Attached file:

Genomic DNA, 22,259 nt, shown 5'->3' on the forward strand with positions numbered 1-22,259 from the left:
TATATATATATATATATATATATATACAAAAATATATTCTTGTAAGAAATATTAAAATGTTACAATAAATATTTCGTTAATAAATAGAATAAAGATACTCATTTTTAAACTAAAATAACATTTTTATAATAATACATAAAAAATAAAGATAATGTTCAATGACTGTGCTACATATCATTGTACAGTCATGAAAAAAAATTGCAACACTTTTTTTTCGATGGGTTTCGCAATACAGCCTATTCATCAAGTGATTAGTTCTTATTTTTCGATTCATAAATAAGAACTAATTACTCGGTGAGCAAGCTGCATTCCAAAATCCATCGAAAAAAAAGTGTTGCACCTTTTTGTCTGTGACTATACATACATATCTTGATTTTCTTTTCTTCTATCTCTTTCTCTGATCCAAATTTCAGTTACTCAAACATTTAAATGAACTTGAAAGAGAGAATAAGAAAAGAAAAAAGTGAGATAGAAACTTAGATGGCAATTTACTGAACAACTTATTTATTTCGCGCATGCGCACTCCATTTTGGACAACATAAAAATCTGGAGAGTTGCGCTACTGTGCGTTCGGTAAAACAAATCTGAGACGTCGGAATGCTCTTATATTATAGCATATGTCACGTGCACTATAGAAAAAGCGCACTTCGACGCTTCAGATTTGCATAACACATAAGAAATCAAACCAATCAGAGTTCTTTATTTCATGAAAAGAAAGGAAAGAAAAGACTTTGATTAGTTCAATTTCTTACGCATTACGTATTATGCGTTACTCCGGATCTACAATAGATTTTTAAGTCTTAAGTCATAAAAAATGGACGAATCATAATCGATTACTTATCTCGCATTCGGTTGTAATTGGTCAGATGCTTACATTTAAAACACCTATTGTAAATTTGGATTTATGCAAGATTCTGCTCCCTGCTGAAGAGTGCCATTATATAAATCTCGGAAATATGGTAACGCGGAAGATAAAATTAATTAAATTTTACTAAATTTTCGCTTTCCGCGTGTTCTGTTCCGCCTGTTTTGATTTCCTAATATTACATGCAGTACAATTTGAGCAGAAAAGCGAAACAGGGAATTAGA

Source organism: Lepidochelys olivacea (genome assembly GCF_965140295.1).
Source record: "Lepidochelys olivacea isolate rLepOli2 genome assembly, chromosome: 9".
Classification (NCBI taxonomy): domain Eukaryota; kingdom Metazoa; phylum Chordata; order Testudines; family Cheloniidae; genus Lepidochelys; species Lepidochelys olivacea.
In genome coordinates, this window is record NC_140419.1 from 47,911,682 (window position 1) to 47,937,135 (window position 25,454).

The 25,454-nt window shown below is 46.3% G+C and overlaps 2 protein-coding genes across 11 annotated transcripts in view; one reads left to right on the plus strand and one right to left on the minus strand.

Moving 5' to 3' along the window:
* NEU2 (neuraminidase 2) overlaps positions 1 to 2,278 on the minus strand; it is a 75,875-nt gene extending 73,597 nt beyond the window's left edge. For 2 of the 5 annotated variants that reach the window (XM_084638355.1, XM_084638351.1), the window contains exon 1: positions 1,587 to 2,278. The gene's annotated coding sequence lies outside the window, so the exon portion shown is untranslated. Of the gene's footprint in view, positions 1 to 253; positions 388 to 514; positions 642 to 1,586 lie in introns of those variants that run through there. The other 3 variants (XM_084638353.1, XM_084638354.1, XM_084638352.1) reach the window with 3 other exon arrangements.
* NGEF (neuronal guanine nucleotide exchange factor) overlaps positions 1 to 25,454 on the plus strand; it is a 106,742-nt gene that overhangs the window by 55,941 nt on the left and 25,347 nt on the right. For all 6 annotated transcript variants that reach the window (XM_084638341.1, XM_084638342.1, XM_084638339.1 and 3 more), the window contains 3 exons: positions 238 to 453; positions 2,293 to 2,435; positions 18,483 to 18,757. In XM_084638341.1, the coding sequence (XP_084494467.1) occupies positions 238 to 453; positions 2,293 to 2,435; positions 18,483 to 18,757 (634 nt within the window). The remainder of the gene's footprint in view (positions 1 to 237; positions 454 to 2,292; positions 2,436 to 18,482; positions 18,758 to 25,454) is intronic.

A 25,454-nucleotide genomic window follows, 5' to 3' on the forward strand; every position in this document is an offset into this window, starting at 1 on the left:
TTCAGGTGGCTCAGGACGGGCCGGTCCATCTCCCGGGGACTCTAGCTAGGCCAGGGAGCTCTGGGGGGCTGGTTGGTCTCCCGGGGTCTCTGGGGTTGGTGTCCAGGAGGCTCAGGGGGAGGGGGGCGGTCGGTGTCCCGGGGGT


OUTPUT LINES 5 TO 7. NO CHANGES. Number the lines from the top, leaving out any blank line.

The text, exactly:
Classification (NCBI taxonomy): domain Eukaryota; kingdom Metazoa; phylum Chordata; order Testudines; family Cheloniidae; genus Lepidochelys; species Lepidochelys olivacea.
In genome coordinates, this window is record NC_140419.1 from 47,911,682 (window position 1) to 47,937,135 (window position 25,454).

The 25,454-nt window shown below is 46.3% G+C and overlaps 2 protein-coding genes across 11 annotated transcripts in view; one reads left to right on the plus strand and one right to left on the minus strand.